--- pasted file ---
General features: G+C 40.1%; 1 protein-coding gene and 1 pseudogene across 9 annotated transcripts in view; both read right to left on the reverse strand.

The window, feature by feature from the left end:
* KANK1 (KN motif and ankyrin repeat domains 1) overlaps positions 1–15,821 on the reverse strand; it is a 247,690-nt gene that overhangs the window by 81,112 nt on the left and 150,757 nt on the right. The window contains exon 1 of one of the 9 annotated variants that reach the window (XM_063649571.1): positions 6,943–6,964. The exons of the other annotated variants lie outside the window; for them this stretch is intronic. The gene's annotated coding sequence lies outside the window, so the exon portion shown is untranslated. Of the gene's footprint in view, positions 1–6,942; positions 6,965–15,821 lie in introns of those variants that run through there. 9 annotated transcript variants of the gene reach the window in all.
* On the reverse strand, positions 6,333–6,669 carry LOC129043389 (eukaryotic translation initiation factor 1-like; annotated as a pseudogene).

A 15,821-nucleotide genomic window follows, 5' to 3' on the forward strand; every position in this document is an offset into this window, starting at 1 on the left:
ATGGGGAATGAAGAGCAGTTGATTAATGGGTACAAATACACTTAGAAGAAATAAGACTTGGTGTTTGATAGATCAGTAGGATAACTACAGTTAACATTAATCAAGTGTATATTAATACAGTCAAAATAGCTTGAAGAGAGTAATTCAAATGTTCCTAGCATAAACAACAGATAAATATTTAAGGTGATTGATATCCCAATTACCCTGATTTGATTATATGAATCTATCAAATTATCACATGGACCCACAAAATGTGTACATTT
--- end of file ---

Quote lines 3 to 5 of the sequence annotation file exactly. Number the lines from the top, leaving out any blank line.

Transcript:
* KANK1 (KN motif and ankyrin repeat domains 1) overlaps positions 1–15,821 on the reverse strand; it is a 247,690-nt gene that overhangs the window by 81,112 nt on the left and 150,757 nt on the right. The window contains exon 1 of one of the 9 annotated variants that reach the window (XM_063649571.1): positions 6,943–6,964. The exons of the other annotated variants lie outside the window; for them this stretch is intronic. The gene's annotated coding sequence lies outside the window, so the exon portion shown is untranslated. Of the gene's footprint in view, positions 1–6,942; positions 6,965–15,821 lie in introns of those variants that run through there. 9 annotated transcript variants of the gene reach the window in all.
* On the reverse strand, positions 6,333–6,669 carry LOC129043389 (eukaryotic translation initiation factor 1-like; annotated as a pseudogene).

A 15,821-nucleotide genomic window follows, 5' to 3' on the forward strand; every position in this document is an offset into this window, starting at 1 on the left: